Home » Here Are Three Roads In The Midwest That Are Genuinely Worth Driving

Here Are Three Roads In The Midwest That Are Genuinely Worth Driving


If you’re a resident of the Midwest then chances are you’re well aware that our roads sort of suck. I mean, our potholes can swallow a Smart whole and a “scenic” drive usually consists of long, straight roads dotted by endless cornfields. But what if I told you that you could drive down some engaging and beautiful roads among the farms of Wisconsin, Iowa, and Illinois? If you know where to look, there’s some real good driving to be had out here.

One of my favorite things to do in both a car or on a motorcycle is just go on a random drive. Over the years I’ve found that driving a car or riding a motorcycle is the perfect counter to a rough day or hearing bad news. It’s just the open road, a soundtrack, and your vehicle soothing your soul. But living in the Midwest does come at a cost for this activity. Not only is the world outside frozen for months, but there often isn’t much in the way of scenic or engaging roads. There are farms to my west, suburbs and cities to my east and south, and more farms to the north.

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However, a few years ago I discovered three places in Illinois and Wisconsin that almost make you forget that you’re in the Midwest.

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Photo Credit: Mercedes Streeter

The first is the Kettle Moraine Scenic Drive. This route runs along the eastern side of Wisconsin. If you start up north, the start point is the Broughton Sheboygan Marsh Park in Sheboygan County. This is an active place with spots to camp, launch a fishing boat, and connects to a massive county trail system.

If you start down south like I do, your start point is the southern side of the Kettle Moraine State Forest. The activities here are vast from swimming, watching wildlife, hiking, camping and so much more. It’s easy to get lost taking in either start point, but trust me, don’t spend too much time because there are sights to see! Here’s a handy set of directions and a map.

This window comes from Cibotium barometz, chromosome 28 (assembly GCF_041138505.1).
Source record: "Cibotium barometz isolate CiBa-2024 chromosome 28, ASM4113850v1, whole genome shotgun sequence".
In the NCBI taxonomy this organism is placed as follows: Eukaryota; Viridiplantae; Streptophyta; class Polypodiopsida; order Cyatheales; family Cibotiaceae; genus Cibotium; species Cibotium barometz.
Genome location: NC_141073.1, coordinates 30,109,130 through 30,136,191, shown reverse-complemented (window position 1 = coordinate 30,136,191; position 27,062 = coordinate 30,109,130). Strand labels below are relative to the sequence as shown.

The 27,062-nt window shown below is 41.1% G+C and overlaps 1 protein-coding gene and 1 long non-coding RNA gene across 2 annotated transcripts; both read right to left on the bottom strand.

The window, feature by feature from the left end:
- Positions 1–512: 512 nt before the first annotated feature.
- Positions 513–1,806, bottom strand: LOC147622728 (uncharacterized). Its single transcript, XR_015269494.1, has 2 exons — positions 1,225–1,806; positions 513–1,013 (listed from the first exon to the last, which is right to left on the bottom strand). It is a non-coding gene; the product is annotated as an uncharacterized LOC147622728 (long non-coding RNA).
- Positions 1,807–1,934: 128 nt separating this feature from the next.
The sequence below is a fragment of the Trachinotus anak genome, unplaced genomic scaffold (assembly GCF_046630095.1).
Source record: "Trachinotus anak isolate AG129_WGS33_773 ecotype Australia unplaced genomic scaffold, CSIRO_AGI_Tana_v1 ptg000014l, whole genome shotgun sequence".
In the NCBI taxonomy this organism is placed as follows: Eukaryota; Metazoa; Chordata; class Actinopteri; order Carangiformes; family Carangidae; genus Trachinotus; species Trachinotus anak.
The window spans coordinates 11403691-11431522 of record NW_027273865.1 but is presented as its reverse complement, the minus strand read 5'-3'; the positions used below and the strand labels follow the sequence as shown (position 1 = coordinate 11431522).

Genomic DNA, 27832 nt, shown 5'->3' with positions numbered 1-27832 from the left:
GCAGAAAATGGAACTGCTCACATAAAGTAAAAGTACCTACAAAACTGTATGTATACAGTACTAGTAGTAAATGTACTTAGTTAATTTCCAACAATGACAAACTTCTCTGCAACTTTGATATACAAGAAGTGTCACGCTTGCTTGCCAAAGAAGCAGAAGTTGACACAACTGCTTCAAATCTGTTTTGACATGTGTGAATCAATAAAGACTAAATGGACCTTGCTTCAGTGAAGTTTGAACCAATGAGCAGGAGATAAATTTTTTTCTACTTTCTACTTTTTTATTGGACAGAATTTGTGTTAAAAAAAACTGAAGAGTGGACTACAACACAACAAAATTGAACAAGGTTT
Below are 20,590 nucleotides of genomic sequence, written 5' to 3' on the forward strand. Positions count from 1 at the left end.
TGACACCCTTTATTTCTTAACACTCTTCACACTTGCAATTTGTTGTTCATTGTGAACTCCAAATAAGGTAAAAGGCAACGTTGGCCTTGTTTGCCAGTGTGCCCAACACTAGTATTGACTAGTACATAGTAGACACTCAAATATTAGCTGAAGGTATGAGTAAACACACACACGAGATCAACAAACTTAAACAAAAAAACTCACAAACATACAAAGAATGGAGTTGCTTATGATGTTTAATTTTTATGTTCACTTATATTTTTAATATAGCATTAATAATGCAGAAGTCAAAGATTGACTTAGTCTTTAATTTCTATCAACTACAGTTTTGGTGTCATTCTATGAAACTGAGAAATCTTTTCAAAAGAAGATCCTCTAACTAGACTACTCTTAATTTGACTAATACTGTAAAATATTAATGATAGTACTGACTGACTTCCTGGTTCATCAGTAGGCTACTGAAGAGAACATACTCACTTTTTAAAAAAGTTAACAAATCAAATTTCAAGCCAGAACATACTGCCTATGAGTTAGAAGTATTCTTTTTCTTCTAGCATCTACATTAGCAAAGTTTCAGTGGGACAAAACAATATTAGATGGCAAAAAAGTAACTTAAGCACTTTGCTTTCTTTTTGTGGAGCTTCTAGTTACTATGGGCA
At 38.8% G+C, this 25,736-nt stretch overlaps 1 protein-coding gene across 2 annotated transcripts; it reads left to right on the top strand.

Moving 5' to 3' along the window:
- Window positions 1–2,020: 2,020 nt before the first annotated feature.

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Photo Credit: Mercedes Streeter

If you come from the south, one of your first stops will be the village of Palmyra. It’s a true tiny American town where if you blink you’ll miss it. Palmyra is one of those places where the town’s major upcoming events are displayed on a sign. The highlight of the town is Blue Spring Lake, a mineral spring with some wonderful water to swim, boat and fish in.

A little up the town’s main street is Spring Lake, a place where I’ve gotten in a relaxing swim after a hot motorcycle ride.

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Photo Credit: Mercedes Streeter

Once you’ve gotten your watery fill, continue to follow the Kettle Moraine Scenic Drive’s route to find some truly gorgeous parts of Wisconsin that you may not have known existed. You’ll ride or drive through twisting turns, tall forests, and pass through countless little towns. The route runs along the Kettle Moraine State Forest, so you’ll find plenty of places to stop to get out on foot and experience nature.